Skip to Main Content Skip to Footer Content

Guide to Matching Brown Leather

All leather colors will darken eventually, including even the lightest tack. Several factors influence how rapidly and how deep the color eventually becomes:

  • Frequency of cleaning and conditioning. The more often you condition your tack, the faster leather colors darken.
  • Type of conditioner used— oil or lederbalsam. Oil tends to darken most leather colors, especially the softer leathers, faster than a lederbalsam.
  • Type of leather, whether very soft and porous or tougher and thicker. Soft leather absorbs oil more readily than thick leather.
  • Age of tack and exposure to the sunlight, the atmosphere and the elements, such as rain. Environmental conditions cause leather colors to darken.
  • Frequency of use and exposure to horse sweat. As tack is used, a patina develops and the leather colors deepen.

Depending on the type and finish of the leather involved, you can usually influence the way your leather colors deepen with oiling if you want to create a closer color match between pieces of tack. Bear this in mind when you are matching a new saddle to new fittings and a bridle versus matching a used saddle to new fittings and a bridle.

Alternatively, if you do not want your tack to darken much, use only saddle soap to keep it clean and use a light, single coat of Lexol Leather Conditioner when necessary. A light coat will be sufficient to preserve the leather without darkening the color much.

Color Comparison Examples

We've photographed some of Dover Saddlery's best-selling bridle, girth and stirrups leathers to show how they appear just out of the manufacturer's packaging and how they appear after they've been cleaned once and oiled multiple times with pure Neatsfoot oil.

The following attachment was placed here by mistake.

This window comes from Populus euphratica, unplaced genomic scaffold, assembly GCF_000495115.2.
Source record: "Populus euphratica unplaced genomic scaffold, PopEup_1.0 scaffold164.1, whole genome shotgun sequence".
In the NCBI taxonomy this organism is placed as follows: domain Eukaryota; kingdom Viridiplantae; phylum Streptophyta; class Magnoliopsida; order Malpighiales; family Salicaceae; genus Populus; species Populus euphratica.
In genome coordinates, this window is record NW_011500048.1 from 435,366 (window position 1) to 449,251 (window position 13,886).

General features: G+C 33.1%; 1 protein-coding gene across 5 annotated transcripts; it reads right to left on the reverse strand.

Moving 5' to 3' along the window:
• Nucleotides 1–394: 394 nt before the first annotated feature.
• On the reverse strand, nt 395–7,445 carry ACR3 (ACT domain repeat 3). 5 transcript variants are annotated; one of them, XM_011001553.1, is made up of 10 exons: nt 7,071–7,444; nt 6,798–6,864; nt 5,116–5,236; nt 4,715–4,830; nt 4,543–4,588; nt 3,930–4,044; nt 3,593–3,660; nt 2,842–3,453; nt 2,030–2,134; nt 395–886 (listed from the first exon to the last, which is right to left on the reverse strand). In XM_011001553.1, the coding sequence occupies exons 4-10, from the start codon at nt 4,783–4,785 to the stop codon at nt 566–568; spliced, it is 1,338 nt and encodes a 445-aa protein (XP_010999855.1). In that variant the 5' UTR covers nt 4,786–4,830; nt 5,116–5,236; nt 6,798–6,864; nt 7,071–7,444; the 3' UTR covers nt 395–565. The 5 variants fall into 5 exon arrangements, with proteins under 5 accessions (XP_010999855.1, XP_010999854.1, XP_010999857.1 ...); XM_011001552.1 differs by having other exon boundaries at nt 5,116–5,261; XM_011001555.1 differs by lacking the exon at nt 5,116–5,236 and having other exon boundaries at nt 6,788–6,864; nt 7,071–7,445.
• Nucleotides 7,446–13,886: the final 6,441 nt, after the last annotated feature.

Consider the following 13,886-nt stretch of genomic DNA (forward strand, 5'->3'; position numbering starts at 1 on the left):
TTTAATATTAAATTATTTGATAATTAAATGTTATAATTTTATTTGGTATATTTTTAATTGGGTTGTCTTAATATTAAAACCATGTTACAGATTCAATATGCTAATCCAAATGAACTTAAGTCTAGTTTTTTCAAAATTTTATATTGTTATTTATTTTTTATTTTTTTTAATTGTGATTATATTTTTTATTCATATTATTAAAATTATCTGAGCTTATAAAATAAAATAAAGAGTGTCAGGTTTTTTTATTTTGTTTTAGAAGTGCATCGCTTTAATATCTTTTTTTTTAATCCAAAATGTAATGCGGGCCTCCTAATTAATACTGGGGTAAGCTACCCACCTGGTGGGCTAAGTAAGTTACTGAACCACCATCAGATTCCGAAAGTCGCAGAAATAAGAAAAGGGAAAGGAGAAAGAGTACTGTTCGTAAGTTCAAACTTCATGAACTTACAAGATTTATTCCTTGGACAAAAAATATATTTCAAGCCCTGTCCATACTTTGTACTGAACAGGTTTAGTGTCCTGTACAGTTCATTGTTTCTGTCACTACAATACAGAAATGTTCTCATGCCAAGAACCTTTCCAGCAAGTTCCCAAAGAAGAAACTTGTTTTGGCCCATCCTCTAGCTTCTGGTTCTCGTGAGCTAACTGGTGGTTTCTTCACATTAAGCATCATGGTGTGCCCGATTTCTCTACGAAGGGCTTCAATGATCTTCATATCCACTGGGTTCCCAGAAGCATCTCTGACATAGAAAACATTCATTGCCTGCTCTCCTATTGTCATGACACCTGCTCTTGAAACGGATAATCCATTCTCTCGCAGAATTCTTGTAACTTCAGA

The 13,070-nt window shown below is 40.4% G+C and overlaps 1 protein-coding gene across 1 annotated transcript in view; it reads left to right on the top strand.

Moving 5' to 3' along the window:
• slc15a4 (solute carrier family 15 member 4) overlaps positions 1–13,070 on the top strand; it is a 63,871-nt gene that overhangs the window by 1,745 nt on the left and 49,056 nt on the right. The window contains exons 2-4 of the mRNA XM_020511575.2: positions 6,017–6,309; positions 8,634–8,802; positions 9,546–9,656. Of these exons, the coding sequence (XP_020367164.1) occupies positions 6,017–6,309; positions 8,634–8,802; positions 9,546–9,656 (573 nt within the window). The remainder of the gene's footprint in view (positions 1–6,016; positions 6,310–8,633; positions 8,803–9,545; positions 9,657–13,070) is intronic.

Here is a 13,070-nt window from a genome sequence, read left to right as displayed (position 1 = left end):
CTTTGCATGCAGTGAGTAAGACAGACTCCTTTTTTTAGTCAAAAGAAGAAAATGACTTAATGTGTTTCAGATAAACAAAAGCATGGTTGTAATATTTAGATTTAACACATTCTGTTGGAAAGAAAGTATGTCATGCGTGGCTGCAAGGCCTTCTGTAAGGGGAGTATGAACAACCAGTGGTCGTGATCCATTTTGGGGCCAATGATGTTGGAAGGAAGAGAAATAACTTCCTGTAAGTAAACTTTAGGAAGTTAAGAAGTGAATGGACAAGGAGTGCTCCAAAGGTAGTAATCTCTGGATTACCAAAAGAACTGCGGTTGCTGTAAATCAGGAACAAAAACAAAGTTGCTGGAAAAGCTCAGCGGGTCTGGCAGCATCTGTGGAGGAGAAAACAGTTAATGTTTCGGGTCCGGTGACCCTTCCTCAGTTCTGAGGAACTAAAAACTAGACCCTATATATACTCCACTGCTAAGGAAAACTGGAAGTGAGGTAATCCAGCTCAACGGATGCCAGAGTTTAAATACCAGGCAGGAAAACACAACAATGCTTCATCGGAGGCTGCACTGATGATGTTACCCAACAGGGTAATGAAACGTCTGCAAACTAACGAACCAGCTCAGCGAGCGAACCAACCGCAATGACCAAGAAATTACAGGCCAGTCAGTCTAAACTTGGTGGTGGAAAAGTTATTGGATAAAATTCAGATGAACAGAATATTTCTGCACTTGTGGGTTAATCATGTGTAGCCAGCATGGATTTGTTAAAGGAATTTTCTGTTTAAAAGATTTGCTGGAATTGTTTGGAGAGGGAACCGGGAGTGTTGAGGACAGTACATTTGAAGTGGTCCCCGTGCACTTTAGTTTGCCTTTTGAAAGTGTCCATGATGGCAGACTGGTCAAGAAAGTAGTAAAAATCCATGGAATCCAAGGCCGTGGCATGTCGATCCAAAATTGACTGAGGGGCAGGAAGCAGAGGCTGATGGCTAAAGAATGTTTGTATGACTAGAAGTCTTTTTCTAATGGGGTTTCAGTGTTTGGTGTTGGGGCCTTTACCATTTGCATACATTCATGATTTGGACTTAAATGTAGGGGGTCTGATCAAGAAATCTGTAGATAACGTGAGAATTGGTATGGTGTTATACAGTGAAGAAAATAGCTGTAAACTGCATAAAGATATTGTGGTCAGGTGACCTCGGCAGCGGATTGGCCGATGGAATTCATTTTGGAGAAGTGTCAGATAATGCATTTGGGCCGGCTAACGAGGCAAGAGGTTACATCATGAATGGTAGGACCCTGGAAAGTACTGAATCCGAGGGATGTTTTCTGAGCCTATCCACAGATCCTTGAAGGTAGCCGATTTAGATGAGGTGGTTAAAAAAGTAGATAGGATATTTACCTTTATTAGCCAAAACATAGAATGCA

Compare how the different leathers respond to cleaning and oiling. Some leathers, such as the very soft covered stirrup leathers, darken more rapidly than others with the same amount of conditioning. Other leathers barely change hue at all. You can use this knowledge when you begin to coordinate your pieces of brown leather tack.

Example 1: Circuit Grand Prix Bridle in Oakbark (browband photographed)
Notice how the very soft and flexible bridle leather absorbs the oil and darkens dramatically. The very faint layer of wax from the manufacturing process in places on the new browband will disappear with the first cleaning.

Example 2: HDR Pro Pre-Stretched Stirrup Leather in Hazelnut
The tough leather of these durable stirrup leathers has changed color only slightly with five treatments of oil.

Example 3: Marcel Toulouse Lined Leathers in Cognac
The ultra soft calfskin leather absorbs the oil readily; notice the dramatic difference in color tone. Such a dramatic change should be taken into account when coordinating such a soft type of stirrup leather with a saddle.

Example 4: Stubben Pre-Stretched Leathers in Havana
With the long-wearing Stubben Pre-Stretched Leathers, hardly any change of leather color occurred in the leather with conditioning. In fact, distinguishing between the new stirrup leather and the conditioned stirrup leather is difficult.

Example 5: Circuit Overlay Girth in Oakbark
Here you can see that the soft leather of the padded side of the girth has darkened substantially, while the slightly heavier hide on the outside of the girth has barely changed color. You can see a very faint layer of wax on the new girth which would be removed with the first cleaning.

Related Topics:
Tack and Leather Care
Basic Overview of Leather Grains and Qualities
Caring for Genuine Fleece